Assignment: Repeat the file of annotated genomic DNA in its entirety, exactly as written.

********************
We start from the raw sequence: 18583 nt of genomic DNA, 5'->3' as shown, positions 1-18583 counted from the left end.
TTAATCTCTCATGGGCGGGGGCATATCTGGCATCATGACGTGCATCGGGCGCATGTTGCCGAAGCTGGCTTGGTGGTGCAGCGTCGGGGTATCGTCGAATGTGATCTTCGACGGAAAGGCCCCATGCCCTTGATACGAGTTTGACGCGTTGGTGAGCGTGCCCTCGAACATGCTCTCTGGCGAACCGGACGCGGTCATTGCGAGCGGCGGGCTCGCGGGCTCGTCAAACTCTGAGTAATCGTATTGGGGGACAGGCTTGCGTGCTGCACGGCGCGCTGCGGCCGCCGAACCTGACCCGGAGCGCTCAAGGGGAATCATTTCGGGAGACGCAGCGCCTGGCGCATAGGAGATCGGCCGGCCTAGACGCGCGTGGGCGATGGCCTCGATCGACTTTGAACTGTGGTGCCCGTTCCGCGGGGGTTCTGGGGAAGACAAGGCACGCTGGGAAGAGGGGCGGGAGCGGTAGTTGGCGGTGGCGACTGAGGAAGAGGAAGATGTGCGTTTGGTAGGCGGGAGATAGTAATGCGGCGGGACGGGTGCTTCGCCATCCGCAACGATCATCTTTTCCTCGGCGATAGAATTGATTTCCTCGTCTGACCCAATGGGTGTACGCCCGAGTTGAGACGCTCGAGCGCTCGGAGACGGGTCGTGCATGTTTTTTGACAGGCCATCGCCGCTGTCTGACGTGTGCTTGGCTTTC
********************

We start from the raw sequence: 18583 nt of genomic DNA, 5'->3' as shown, positions 1-18583 counted from the left end.
TTAATCTCTCATGGGCGGGGGCATATCTGGCATCATGACGTGCATCGGGCGCATGTTGCCGAAGCTGGCTTGGTGGTGCAGCGTCGGGGTATCGTCGAATGTGATCTTCGACGGAAAGGCCCCATGCCCTTGATACGAGTTTGACGCGTTGGTGAGCGTGCCCTCGAACATGCTCTCTGGCGAACCGGACGCGGTCATTGCGAGCGGCGGGCTCGCGGGCTCGTCAAACTCTGAGTAATCGTATTGGGGGACAGGCTTGCGTGCTGCACGGCGCGCTGCGGCCGCCGAACCTGACCCGGAGCGCTCAAGGGGAATCATTTCGGGAGACGCAGCGCCTGGCGCATAGGAGATCGGCCGGCCTAGACGCGCGTGGGCGATGGCCTCGATCGACTTTGAACTGTGGTGCCCGTTCCGCGGGGGTTCTGGGGAAGACAAGGCACGCTGGGAAGAGGGGCGGGAGCGGTAGTTGGCGGTGGCGACTGAGGAAGAGGAAGATGTGCGTTTGGTAGGCGGGAGATAGTAATGCGGCGGGACGGGTGCTTCGCCATCCGCAACGATCATCTTTTCCTCGGCGATAGAATTGATTTCCTCGTCTGACCCAATGGGTGTACGCCCGAGTTGAGACGCTCGAGCGCTCGGAGACGGGTCGTGCATGTTTTTTGACAGGCCATCGCCGCTGTCTGACGTGTGCTTGGCTTTC